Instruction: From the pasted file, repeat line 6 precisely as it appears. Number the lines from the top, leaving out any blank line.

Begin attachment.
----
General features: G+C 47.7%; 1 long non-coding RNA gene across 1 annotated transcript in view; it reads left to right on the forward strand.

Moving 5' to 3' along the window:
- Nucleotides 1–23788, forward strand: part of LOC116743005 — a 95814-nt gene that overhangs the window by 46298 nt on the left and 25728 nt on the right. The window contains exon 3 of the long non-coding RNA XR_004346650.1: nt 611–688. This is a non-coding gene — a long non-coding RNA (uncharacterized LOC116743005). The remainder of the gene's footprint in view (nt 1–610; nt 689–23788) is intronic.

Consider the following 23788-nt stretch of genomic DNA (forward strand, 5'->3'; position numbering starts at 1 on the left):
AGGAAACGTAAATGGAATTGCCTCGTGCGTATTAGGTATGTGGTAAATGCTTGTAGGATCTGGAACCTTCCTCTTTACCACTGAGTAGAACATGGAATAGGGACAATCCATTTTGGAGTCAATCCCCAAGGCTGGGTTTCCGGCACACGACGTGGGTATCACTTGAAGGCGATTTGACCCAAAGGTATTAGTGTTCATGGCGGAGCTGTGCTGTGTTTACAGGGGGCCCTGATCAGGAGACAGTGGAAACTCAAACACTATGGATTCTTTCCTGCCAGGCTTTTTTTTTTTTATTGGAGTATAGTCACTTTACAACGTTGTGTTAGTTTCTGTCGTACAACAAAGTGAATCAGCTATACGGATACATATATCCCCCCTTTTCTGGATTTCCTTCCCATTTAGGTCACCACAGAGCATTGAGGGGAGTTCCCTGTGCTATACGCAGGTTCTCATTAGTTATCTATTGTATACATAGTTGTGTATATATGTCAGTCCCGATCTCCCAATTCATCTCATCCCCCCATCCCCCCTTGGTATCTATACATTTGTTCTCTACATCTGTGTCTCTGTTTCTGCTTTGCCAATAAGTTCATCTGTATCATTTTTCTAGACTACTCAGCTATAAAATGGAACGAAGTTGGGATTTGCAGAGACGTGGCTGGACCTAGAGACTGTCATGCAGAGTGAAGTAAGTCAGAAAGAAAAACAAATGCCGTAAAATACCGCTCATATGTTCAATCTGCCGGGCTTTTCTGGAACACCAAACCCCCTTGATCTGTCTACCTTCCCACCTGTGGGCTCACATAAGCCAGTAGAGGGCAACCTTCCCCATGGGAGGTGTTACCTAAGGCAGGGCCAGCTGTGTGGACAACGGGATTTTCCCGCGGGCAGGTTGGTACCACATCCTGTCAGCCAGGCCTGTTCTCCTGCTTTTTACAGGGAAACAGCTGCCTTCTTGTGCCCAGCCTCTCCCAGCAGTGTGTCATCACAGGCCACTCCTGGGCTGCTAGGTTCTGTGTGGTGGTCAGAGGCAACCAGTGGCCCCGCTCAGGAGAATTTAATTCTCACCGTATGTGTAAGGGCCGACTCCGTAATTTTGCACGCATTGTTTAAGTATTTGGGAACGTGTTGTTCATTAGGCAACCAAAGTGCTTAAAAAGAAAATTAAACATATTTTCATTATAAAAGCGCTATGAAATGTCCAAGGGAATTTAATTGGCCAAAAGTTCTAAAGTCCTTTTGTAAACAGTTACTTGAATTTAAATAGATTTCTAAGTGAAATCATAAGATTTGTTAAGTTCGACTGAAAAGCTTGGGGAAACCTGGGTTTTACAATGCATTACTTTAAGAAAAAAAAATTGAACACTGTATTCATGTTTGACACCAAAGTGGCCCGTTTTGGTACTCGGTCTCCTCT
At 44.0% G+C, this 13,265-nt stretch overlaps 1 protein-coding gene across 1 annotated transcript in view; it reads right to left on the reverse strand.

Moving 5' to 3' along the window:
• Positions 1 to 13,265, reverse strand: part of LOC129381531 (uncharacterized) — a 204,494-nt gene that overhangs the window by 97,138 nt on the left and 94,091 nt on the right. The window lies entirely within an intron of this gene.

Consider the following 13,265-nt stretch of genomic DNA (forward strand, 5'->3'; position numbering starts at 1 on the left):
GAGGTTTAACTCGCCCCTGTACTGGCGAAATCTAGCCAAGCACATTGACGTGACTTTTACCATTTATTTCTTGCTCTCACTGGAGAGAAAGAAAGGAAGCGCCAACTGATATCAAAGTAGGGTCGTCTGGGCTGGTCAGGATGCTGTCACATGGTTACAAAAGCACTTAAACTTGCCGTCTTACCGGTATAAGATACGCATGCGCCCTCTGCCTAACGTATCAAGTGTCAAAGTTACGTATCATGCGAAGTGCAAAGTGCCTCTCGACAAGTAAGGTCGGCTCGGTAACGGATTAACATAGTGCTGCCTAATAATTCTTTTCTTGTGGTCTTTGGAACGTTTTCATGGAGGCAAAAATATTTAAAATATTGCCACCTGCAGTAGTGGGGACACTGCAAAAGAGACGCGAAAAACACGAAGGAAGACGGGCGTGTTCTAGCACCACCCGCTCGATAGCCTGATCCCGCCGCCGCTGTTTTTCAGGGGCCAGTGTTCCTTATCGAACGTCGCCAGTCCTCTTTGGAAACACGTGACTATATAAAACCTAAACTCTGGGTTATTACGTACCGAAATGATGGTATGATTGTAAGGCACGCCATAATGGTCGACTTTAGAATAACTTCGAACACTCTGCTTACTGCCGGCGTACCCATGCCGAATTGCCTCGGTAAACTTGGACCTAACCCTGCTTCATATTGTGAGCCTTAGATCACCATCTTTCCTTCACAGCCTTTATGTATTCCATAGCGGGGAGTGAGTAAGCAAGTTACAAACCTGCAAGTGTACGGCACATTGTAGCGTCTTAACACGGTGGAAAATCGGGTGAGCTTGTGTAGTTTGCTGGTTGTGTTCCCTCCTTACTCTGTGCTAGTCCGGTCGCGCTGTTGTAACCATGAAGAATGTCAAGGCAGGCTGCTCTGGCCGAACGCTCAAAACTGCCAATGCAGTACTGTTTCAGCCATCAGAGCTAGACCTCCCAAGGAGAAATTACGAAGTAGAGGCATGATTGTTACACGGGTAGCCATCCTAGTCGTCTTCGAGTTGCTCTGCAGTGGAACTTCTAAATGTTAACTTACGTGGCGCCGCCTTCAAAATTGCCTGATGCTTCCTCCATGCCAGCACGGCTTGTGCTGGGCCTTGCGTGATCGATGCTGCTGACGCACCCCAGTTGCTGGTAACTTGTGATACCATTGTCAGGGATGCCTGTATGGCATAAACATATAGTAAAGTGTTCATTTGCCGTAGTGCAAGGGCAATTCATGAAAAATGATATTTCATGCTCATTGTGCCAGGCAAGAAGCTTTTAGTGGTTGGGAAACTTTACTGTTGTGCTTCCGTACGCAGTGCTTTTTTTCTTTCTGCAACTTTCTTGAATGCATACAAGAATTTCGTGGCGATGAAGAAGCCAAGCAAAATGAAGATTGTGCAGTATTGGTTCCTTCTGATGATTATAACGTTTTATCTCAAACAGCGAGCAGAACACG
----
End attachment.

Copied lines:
At 44.0% G+C, this 13,265-nt stretch overlaps 1 protein-coding gene across 1 annotated transcript in view; it reads right to left on the reverse strand.